Lawyers Fight Unjust Laws

courthouse

From Today’s New York Times, an article about the important work that Alec Karakatsanis and his colleagues (with the assistance of several HLS students) have been doing to fight systemic injustice around the country.

In January, Christy Dawn Varden was arrested in a Walmart parking lot, charged with shoplifting and three other misdemeanors, and taken to jail. There, she was told that if she had $2,000, she could post bail and leave. If she did not, she would wait a week before seeing a judge. Ms. Varden, who lived with her mother and two children, had serious mental and physical health problems; her only income was her monthly food stamp allotment.

Two days later, a civil rights lawyer named Alec Karakatsanis sued on behalf of Ms. Varden, alleging that bail policies in Clanton, a city of 8,619, discriminated against the poor by imprisoning them while allowing those with money to go free.

The response was quick: Clanton, while defending its policies, told the court that defendants would be able to see a judge within 48 hours. Within a couple of months, the city agreed to release most misdemeanor defendants immediately, without their posting bail.

Since then, Mr. Karakatsanis has sued six additional jurisdictions in four different states, representing single mothers, homeless men and people with mental disabilities, all who would have been free but for some ready cash. His novel legal strategy has proved effective: So far five of the cities have changed their policies. The suits, which are now being replicated around the country, have won support from the federal Justice Department and rulings that endorse his assertion that the money bail system is unfair to the poor.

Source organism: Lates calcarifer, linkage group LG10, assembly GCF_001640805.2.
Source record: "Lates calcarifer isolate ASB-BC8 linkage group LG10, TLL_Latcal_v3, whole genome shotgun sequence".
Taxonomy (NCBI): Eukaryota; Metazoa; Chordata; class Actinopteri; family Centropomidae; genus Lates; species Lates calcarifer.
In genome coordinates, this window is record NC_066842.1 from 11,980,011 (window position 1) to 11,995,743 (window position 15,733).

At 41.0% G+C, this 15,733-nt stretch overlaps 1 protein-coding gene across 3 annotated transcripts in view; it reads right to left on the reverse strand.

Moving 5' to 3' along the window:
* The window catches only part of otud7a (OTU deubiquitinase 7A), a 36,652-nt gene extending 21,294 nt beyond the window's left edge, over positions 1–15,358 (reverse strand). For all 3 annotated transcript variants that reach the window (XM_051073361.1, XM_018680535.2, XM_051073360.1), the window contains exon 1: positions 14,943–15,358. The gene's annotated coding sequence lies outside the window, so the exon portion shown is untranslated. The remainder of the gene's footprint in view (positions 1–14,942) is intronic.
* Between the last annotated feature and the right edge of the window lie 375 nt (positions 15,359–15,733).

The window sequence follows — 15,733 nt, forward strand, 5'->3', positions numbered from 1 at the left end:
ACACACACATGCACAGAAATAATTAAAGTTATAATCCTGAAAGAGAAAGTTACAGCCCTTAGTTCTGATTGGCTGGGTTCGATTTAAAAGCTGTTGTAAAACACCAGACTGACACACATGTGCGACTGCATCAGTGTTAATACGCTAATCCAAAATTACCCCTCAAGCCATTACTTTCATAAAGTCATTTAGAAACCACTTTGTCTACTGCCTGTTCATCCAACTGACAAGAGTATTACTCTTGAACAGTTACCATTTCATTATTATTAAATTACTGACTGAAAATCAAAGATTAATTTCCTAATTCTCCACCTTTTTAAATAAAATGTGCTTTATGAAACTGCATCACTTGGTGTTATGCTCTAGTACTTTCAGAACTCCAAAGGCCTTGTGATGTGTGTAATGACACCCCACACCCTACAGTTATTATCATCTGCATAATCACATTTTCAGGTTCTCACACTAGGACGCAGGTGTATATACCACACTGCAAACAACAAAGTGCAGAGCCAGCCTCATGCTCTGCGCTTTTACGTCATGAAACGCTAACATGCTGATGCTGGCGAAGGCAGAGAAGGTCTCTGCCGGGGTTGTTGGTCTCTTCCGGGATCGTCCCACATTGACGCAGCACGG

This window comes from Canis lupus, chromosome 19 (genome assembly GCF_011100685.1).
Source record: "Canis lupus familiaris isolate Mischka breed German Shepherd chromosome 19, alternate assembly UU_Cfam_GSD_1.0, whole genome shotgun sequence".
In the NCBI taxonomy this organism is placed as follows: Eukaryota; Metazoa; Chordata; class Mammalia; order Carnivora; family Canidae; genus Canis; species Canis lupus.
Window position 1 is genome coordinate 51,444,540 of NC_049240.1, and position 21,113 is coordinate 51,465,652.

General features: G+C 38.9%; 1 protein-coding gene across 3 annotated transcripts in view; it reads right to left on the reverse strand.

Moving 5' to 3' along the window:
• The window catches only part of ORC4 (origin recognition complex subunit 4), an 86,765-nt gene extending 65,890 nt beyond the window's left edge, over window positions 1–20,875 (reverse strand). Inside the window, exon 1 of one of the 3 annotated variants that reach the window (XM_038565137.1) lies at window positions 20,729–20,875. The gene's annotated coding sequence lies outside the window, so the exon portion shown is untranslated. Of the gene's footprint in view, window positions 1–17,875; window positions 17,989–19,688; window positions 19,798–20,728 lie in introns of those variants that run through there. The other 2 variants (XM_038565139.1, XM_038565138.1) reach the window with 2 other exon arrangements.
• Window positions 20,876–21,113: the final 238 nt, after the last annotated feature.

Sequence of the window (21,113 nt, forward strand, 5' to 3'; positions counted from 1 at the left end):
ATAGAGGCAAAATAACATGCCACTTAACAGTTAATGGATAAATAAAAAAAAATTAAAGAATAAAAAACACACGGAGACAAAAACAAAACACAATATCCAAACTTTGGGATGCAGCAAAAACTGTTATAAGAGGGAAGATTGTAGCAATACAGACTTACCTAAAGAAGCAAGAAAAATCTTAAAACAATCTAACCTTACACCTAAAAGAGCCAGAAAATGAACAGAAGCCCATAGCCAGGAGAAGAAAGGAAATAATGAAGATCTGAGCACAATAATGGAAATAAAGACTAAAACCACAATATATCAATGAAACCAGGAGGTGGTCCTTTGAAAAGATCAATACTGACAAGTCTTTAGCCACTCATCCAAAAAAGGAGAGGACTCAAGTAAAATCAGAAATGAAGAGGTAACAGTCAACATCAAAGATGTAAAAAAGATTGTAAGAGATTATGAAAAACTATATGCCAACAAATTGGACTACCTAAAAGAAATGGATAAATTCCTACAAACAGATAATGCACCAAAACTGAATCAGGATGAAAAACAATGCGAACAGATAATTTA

There are many more Clantons among the nation’s 15,000 trial courts, civil rights lawyers say, and the key to broad change lies with state and local governments. So courthouse by courthouse, groups as small as Equal Justice Under Law, founded by Mr. Karakatsanis and a fellow Harvard Law School graduate, Phil Telfeyan, and as large as the American Civil Liberties Union are waging a guerrilla campaign to reverse what they consider unconstitutional but widespread practices that penalize the poor. These include jail time for failure to pay fines, cash and property seizure in the absence of criminal charges, and the failure to provide competent lawyers.

More often than not, they are winning — and even pebble-size victories can have a large ripple effect. After a handful of lawsuits in Alabama accused a private probation company of using the threat of jail to collect high fees, the company announced this week that it would leave the state.

In Ohio, a report from the A.C.L.U. on debtors’ prisonlike practices, which jailed offenders for failing to pay fines, helped win changes without legal action. In Washington State, a similar report on four counties led to changes in three; this month, the A.C.L.U. sued the fourth, Benton County, saying it still refused to assess people’s ability to pay fines before jailing them. This week, the organization filed another debtors’ prison case against Biloxi, Miss.

Read entire article here.

Watch related video here.

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